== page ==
Pretreatment Program

The National Pretreatment Program is a cooperative effort of federal, state, and local regulatory environmental agencies established to protect water quality. The program is designed to reduce the level of pollutants discharged by industrial and other non-domestic wastewater sources into municipal sewer systems, and thereby, reduce the amount of pollutants released into the environment from these sources.

The General Pretreatment Regulations require all Publicly Owned Treatment Works (POTW’s) meeting certain criteria, to develop an Industrial Pretreatment Program (IPP) to regulate Industrial Users discharging wastewater to the POTW. Because it meets these criteria, LASA has developed an approved Pretreatment Program. LASA’s pretreatment program has the legal authority to issue Industrial User Permits, conduct inspections of industrial and commercial sources, sample industrial discharges and enforce regulations. LASA also routinely performs monitoring to ensure the protection of worker safety, the treatment facility operations, biosolids, and water quality. Oversight of LASA’s Pretreatment Program is provided by the U.S. Environmental Protection Agency (EPA).

Program Goals

The goals of the Pretreatment Program are as follows:

  • To prevent the introduction of pollutants into the POTW that will interfere with the operation of the system, or contaminate the resulting biosolids.
  • To prevent the introduction of pollutants into the POTW which will pass through the system inadequately treated, into receiving waters or the atmosphere, or otherwise be incompatible with the system.
  • To ensure that the quality of the wastewater treatment facility biosolids is maintained at a level which allows its use and disposal in compliance with applicable statutes and regulations.
  • To protect POTW personnel who may be affected by wastewater and biosolids in the course of their employment, and to protect the general public.

Pretreatment Regulations

LASA administers and enforces its Industrial Pretreatment Program through its Rules and Regulations – Chapter 60 – Industrial Waste. These Regulations enable the Authority to comply with all applicable State and Federal laws required by the Clean Water Act of 1977 and the General Pretreatment Regulations (40 CFR, Part 403).


LASA currently issues Industrial User Permits to any discharger who is considered a Significant Industrial User (SIU). A user must qualify for one of the following listed criteria to become a Significant Industrial User:

  • An industrial user subject to Categorical Pretreatment Standards under 40 CFR Part 403.6 and 40 CFR Chapter 1, Subchapter N of the Federal General Pretreatment Standards.
  • An Industrial User discharges an average of 25,000 gallons per day or more of process wastewater to the POTW.
  • An Industrial User who contributes a process waste stream which makes up 5 percent or more of the average dry weather hydraulic or organic capacity.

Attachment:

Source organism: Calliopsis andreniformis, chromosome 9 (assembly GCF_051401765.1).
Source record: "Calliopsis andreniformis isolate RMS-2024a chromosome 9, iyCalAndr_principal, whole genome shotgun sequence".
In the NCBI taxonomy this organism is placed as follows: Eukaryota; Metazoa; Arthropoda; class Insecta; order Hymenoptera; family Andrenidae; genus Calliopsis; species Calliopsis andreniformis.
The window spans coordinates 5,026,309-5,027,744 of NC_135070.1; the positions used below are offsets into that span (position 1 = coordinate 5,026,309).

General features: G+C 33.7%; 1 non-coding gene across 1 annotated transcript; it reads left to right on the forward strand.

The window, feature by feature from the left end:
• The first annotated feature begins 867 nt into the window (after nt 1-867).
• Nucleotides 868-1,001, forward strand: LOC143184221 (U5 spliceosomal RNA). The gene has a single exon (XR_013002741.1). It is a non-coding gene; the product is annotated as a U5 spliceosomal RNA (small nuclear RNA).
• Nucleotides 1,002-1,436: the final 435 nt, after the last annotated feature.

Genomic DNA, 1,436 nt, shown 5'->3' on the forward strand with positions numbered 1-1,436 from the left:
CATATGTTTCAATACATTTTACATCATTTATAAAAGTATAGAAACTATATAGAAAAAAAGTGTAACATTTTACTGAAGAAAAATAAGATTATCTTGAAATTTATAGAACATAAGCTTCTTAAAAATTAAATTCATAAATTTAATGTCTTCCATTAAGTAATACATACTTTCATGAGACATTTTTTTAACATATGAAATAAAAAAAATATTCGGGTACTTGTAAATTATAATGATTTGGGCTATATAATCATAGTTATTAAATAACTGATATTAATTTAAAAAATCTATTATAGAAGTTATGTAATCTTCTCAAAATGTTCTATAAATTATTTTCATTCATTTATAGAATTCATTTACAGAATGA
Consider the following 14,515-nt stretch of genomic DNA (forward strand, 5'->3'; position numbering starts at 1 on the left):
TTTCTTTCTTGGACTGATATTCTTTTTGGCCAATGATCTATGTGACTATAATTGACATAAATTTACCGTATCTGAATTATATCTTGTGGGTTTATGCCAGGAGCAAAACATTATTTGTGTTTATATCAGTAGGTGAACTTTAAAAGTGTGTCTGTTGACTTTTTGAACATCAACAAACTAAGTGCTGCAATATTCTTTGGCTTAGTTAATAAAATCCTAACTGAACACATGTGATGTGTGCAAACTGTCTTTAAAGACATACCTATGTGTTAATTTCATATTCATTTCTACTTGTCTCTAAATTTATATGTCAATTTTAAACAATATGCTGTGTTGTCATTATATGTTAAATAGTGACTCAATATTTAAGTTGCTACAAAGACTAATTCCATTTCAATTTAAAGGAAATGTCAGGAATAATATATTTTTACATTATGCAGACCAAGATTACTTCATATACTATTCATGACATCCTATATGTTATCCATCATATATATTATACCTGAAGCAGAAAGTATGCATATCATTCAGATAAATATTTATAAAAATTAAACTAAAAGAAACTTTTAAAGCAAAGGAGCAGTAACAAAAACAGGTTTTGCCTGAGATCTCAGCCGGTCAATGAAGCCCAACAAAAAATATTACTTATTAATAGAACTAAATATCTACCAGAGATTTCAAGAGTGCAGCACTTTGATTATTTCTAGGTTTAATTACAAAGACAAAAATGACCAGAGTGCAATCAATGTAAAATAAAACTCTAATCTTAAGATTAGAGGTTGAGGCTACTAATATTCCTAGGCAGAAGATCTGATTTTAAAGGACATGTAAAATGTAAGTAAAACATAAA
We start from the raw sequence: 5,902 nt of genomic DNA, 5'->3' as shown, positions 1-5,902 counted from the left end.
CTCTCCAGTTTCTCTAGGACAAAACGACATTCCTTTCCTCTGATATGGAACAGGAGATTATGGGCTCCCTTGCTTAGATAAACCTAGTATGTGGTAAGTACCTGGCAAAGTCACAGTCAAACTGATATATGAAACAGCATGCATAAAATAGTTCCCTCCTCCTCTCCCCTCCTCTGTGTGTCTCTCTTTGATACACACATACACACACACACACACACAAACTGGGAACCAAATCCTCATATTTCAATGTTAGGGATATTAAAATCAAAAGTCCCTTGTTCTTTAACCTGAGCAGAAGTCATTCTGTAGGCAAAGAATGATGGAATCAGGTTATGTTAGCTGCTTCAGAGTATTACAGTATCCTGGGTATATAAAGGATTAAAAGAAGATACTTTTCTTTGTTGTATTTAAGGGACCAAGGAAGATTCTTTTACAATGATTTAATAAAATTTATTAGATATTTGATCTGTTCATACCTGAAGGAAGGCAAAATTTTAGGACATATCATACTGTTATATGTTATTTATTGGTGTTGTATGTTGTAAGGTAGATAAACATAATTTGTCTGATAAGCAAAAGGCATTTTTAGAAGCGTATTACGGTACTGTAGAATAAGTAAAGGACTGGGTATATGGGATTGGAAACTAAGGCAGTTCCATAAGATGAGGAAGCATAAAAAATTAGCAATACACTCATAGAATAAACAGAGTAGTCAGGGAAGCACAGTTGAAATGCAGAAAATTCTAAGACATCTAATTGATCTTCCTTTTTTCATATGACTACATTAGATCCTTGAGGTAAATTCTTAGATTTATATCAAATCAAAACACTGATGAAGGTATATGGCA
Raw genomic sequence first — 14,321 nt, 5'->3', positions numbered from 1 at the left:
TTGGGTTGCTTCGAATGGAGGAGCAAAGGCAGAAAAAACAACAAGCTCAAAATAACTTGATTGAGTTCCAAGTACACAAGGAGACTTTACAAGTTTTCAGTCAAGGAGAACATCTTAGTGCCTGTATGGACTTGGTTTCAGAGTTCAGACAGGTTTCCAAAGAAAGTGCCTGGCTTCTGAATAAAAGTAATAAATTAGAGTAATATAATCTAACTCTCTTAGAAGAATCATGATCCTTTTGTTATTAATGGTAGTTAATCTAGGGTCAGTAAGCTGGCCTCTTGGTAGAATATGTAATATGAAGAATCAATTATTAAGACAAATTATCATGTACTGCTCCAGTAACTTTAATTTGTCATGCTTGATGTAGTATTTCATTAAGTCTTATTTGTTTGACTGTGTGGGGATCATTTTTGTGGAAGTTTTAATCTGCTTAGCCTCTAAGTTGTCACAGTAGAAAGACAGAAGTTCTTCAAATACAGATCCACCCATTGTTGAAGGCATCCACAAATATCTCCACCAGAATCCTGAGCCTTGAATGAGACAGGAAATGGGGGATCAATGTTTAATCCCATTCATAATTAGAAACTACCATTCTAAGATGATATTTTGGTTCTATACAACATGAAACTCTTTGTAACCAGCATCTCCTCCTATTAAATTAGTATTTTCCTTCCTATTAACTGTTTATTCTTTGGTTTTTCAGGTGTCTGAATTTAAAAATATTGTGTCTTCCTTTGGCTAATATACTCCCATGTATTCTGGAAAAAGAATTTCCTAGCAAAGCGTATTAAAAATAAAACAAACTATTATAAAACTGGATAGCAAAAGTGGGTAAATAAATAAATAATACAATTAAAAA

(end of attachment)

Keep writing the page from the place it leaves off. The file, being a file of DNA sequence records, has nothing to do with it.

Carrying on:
• An Industrial User who has a reasonable potential for adversely affecting POTW operation or for violating any Pretreatment Standard or Requirement in accordance with 40 CFR 403.12 (a).

Local Limits

Local Limits are wastewater limitations that apply to industrial and other non-domestic facilities that discharge to LASA’s treatment facility. Local limits are developed to meet the pretreatment program goals and site-specific needs of the treatment facility and the receiving stream.

LASA's Local Limits are as follows:
0.11 mg/L
1.8 mg/L
0.9 mg/L
0.7 mg/L
0.1 mg/L
1.6 mg/L
0.1 mg/L
0.6 mg/L
1,100 mg/L (SIU Only)
2,000 mg/L (SIU Only)
Oil and Grease
100 mg/L
0.7 mg/L
5.5 - 10.5 S.U.
0 - 59ºC

Dental Effluent Guidelines

On June 14, 2017, EPA published the Final Rule for the Dental Category in the Federal Register (82 FR 27154). The Federal Register notice can be found at the following web address:
The effective date of the Rule is July 14, 2017, and the compliance date for existing sources is July 14, 2020. Any facility subject to the Rule whose first discharge to LASA occurs after the effective date of the rule (July 14, 2017) is considered a new source and must comply immediately upon commencement of discharge.

The new Rule also establishes special reporting requirements for dentists. For existing sources, the One-Time Compliance Report is due no later than October 12, 2020 (90 days after the compliance date) or no later than 90 days after transfer of ownership. For new sources, the One-Time Compliance Report is due within 90 days of the start of discharge to LASA.
Additional information on the Dental Rule and a One-Time Compliance Report template may be found below. Please contact the LASA Pretreatment team with any questions.

Surcharge Program

LASA’s Surcharge Program recovers the costs of collecting, transporting and treating wastewater that is of a higher strength than domestic wastewater. Typical domestic wastewater contains 250 milligrams per liter (mg/L) of Biochemical Oxygen Demand (BOD), 250 mg/L of Total Suspended Solids (TSS), 40 mg/L of Total Nitrogen (TN) and 12 mg/L of Total Phosphorus (TP). The portion of wastewater that exceeds these strengths must be assessed an additional charge. Additional information on how surcharge rates are calculated may be found in LASA’s Rules and Regulations, or by downloading the spreadsheet below.